As guitarists, most of us have a fairly good idea of how we want to sound.
Maybe there are a few tonal reference riffs you like to crank through your rig at every soundcheck (Unchained works for me!) - and you probably have your intended stage tone dialled in at home or in the rehearsal room already.
Even with all of this in mind, the most tonally savvy among us occasionally fall victim to a bad live sound. What are the reasons for this and how can we get around them?
1. Tweak your mids
This one is incredibly common. As a guitarist, in most contexts, your instrument most naturally occupies the midrange frequencies - yes, even in extreme metal.
This is admittedly fairly broad - everything from around 3-400Hz to around 5kHz or so can be classed as some sort of midrange in a guitar context.
The middle section of this particular spectrum tends to be known by engineers as 'mid-mids', and as a rough guide, they mean everything from around 600Hz to 2-3kHz. The middle dial on your amp generally acts over a fairly wide band of frequencies (its Q factor) and is usually centred around the 'mid-mids' part of the spectrum.
A good rule of thumb is Mesa/Boogie's middle EQ slider, which sits at 750Hz - just high enough to give your guitar sound an emotionally charged vowel content and not so high as to make it honky or harsh. Most rigs won't include a graphic EQ or even a sweepable midrange (mid frequency) control, but it can still be helpful to visualise this part of the spectrum.
If you're not numerically inclined, you can forget all of this and remember one thing: your guitar should primarily be occupying a similar set of frequencies to the snare drum.
Ask your drummer to hit his snare drum a couple of times. If you can tweak your midrange so that the guitar seems to sit 'around' the sound of that snare drum without burying it, you've made your first step towards great live sound.
Don't worry too much about the vocal at this stage; a good engineer will know exactly how to compress and tweak that so that it sits neatly atop the bed of midrange you've just created.
2. Give your tone weight
This means different things depending on the musical context - weight and bottom-end are not always the same thing. When was the last time you heard anyone say, "Wow, what a great guitar sound; it was so bassy"?
When talking about the low-end content of a guitar sound, people tend to use words like 'fat', 'big', or 'percussive'. As a rule of thumb, your guitar should sound deep and three-dimensional when playing an open chord, but not 'bassy' as such.
Generally, if you can concentrate on designing your rig so that it sounds fuller to start with, you can then dial back the extreme bottom-end so that your tone has a wide and authoritative enough soundstage without impinging too much on the bass guitar's frequencies or muddying up the notes of an open chord.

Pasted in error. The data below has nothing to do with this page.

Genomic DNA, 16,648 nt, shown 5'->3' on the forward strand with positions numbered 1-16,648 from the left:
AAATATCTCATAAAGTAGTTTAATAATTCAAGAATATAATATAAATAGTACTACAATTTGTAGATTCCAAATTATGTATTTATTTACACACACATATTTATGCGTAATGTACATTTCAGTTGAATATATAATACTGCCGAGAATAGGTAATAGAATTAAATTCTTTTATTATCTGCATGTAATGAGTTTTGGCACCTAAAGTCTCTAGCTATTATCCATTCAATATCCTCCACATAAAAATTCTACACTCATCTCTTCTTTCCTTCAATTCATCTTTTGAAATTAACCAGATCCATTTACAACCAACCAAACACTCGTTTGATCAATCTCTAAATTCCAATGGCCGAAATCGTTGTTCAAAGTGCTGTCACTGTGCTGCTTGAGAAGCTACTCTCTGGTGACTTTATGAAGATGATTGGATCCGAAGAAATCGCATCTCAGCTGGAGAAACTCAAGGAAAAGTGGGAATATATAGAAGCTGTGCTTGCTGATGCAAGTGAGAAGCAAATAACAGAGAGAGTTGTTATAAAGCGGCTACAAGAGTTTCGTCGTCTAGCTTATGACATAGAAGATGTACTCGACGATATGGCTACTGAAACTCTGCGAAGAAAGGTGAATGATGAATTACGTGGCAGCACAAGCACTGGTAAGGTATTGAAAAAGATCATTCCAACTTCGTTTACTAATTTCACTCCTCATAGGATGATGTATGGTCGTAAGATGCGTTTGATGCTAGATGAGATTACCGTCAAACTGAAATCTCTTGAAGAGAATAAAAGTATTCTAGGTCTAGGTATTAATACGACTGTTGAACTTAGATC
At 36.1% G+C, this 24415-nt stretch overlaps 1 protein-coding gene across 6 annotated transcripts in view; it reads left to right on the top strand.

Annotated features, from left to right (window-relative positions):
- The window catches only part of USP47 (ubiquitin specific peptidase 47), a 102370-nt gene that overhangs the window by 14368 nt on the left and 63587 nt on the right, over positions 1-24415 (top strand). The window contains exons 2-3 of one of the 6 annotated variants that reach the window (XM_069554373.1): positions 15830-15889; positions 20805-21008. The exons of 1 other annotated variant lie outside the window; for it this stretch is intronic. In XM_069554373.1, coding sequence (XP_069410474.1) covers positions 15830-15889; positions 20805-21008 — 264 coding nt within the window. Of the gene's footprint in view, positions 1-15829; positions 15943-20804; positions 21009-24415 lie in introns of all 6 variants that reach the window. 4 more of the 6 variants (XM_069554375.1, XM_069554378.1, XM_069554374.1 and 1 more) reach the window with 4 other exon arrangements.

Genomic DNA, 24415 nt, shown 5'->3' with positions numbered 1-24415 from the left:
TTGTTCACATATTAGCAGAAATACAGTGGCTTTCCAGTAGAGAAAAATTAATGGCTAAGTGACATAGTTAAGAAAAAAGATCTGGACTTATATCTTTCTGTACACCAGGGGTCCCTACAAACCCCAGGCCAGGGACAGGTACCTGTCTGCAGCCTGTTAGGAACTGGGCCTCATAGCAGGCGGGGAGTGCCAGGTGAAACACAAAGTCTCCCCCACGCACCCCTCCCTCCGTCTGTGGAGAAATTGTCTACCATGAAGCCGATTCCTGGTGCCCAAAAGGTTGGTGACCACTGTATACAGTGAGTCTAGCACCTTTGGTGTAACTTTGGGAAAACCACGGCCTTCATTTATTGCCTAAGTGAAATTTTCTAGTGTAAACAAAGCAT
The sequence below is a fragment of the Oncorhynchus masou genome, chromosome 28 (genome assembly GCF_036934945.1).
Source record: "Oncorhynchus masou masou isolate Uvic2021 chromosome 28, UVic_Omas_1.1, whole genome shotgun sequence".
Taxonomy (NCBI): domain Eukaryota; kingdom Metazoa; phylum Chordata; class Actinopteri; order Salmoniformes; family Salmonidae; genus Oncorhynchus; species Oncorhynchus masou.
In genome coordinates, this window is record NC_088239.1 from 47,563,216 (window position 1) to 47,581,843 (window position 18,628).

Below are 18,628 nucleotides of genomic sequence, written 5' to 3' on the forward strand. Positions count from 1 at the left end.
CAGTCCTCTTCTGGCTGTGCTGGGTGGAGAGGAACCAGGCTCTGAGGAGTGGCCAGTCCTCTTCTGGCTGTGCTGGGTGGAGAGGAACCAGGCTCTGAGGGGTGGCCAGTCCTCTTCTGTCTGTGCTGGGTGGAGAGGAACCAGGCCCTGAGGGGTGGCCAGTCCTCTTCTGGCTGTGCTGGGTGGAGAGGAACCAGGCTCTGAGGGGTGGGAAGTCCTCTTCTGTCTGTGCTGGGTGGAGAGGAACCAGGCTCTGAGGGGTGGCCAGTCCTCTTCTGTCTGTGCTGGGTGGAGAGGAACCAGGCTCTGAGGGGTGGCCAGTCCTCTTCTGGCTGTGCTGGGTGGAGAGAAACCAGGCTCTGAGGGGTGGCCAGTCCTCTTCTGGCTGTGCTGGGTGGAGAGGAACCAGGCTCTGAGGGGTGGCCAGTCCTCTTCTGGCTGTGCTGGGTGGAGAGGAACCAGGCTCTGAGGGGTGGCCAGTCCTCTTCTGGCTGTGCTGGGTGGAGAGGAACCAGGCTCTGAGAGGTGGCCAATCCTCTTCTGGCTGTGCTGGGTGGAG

Two useful numbers to remember if you're ever at the controls yourself are 100Hz (this is roughly where your cabinet 'thonk' on palm-mutes or powerchords lives), and 300-400Hz (these are variously classed as low-mids or upper bass frequencies, and will fatten your sound).
You can also experiment with sitting your cabinet directly on a wooden floor, a flight case or even a wooden crate, which will couple your cabinet for additional resonance.
If you then find the effect is too much, dial back your bass and/or resonance, or consider carrying a small rug to fine-tune the interaction and reflectivity with differing stage surfaces; the patterned rugs you see on stage with Toto and the like are not necessarily just for visual effect!
As a rule, hollow wooden stages have the greatest potential for enhancing your bottom-end and should be treated with care.
It's also important to be aware of the effects of a back wall or corner. Here, the potential exists for over-hyping of certain low frequencies due to standing waves - but if you're aware of this effect, it can be cautiously used to your advantage in certain scenarios.
I once owned a Peavey Classic 30 combo which, placed a few metres from a room's corner, instantly sounded three or four times bigger than it was. This is an effect to be used extremely judiciously, though - as a rule of thumb, your bottom end needs to be three-dimensional and authoritative yet clear.
Boom is your enemy, so generally you want to keep a safe distance away from corners and back walls.
3. Tone down the brightness
There tends to be a basic and fairly widespread misunderstanding about high frequencies and guitar. Many competent players will find their sound is muddy in certain live scenarios, and naturally reach for the treble control or ask the engineer to brighten things.
In theory, this is a fair approach, but it has one major flaw: the treble control on most guitar amps - as well as most desks - works over a wider range of frequencies, and can make your sound harsh or obnoxious in the high midrange very quickly.
A great guitar sound has the perfect balance of treble and high midrange: glossy and sparkly but never harsh - unless the style calls for it!
On a guitar amp, the treble dial tends to affect high midrange as well. The presence dial tends to add the high-frequency halo you need while also bringing the playing feel 'forward' into the room. Depending on the design, your presence dial may also accent a slightly different set of high-midrange frequencies.